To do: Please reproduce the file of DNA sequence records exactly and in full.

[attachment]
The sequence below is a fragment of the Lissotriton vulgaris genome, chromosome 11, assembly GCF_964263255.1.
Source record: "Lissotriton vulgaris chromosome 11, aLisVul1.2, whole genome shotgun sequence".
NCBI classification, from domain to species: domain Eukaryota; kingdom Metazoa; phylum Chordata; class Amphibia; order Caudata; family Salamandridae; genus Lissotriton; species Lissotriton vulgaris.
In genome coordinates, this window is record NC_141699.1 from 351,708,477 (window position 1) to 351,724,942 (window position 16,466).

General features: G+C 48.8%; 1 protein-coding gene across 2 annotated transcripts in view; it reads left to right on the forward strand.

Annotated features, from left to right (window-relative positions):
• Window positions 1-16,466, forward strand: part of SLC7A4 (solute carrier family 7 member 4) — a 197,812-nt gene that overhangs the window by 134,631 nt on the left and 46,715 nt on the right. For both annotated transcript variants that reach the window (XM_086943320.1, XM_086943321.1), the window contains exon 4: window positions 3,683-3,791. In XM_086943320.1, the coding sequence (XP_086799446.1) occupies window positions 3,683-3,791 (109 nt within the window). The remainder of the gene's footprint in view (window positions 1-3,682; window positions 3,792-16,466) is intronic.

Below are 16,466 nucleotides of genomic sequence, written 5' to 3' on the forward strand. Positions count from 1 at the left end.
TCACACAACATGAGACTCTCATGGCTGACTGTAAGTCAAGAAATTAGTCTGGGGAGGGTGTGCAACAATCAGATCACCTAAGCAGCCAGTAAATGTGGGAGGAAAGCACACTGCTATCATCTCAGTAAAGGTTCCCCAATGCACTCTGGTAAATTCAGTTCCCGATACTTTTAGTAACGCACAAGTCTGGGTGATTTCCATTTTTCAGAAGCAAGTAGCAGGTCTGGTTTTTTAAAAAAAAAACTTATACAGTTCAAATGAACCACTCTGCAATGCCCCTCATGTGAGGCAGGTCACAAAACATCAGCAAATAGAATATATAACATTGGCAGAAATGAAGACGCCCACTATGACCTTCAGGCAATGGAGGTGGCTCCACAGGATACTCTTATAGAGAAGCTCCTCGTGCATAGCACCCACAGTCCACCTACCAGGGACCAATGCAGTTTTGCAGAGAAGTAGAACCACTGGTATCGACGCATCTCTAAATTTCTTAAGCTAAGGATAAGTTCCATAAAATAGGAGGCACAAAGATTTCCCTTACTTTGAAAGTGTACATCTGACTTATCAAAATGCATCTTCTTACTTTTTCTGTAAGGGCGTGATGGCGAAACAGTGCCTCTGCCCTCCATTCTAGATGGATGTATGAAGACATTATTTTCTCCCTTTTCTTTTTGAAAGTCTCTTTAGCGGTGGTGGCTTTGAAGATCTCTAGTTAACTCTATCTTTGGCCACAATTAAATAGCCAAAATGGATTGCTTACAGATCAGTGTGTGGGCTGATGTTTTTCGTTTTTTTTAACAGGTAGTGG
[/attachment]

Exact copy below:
The sequence below is a fragment of the Lissotriton vulgaris genome, chromosome 11, assembly GCF_964263255.1.
Source record: "Lissotriton vulgaris chromosome 11, aLisVul1.2, whole genome shotgun sequence".
NCBI classification, from domain to species: domain Eukaryota; kingdom Metazoa; phylum Chordata; class Amphibia; order Caudata; family Salamandridae; genus Lissotriton; species Lissotriton vulgaris.
In genome coordinates, this window is record NC_141699.1 from 351,708,477 (window position 1) to 351,724,942 (window position 16,466).

General features: G+C 48.8%; 1 protein-coding gene across 2 annotated transcripts in view; it reads left to right on the forward strand.

Annotated features, from left to right (window-relative positions):
• Window positions 1-16,466, forward strand: part of SLC7A4 (solute carrier family 7 member 4) — a 197,812-nt gene that overhangs the window by 134,631 nt on the left and 46,715 nt on the right. For both annotated transcript variants that reach the window (XM_086943320.1, XM_086943321.1), the window contains exon 4: window positions 3,683-3,791. In XM_086943320.1, the coding sequence (XP_086799446.1) occupies window positions 3,683-3,791 (109 nt within the window). The remainder of the gene's footprint in view (window positions 1-3,682; window positions 3,792-16,466) is intronic.

Below are 16,466 nucleotides of genomic sequence, written 5' to 3' on the forward strand. Positions count from 1 at the left end.
TCACACAACATGAGACTCTCATGGCTGACTGTAAGTCAAGAAATTAGTCTGGGGAGGGTGTGCAACAATCAGATCACCTAAGCAGCCAGTAAATGTGGGAGGAAAGCACACTGCTATCATCTCAGTAAAGGTTCCCCAATGCACTCTGGTAAATTCAGTTCCCGATACTTTTAGTAACGCACAAGTCTGGGTGATTTCCATTTTTCAGAAGCAAGTAGCAGGTCTGGTTTTTTAAAAAAAAAACTTATACAGTTCAAATGAACCACTCTGCAATGCCCCTCATGTGAGGCAGGTCACAAAACATCAGCAAATAGAATATATAACATTGGCAGAAATGAAGACGCCCACTATGACCTTCAGGCAATGGAGGTGGCTCCACAGGATACTCTTATAGAGAAGCTCCTCGTGCATAGCACCCACAGTCCACCTACCAGGGACCAATGCAGTTTTGCAGAGAAGTAGAACCACTGGTATCGACGCATCTCTAAATTTCTTAAGCTAAGGATAAGTTCCATAAAATAGGAGGCACAAAGATTTCCCTTACTTTGAAAGTGTACATCTGACTTATCAAAATGCATCTTCTTACTTTTTCTGTAAGGGCGTGATGGCGAAACAGTGCCTCTGCCCTCCATTCTAGATGGATGTATGAAGACATTATTTTCTCCCTTTTCTTTTTGAAAGTCTCTTTAGCGGTGGTGGCTTTGAAGATCTCTAGTTAACTCTATCTTTGGCCACAATTAAATAGCCAAAATGGATTGCTTACAGATCAGTGTGTGGGCTGATGTTTTTCGTTTTTTTTAACAGGTAGTGG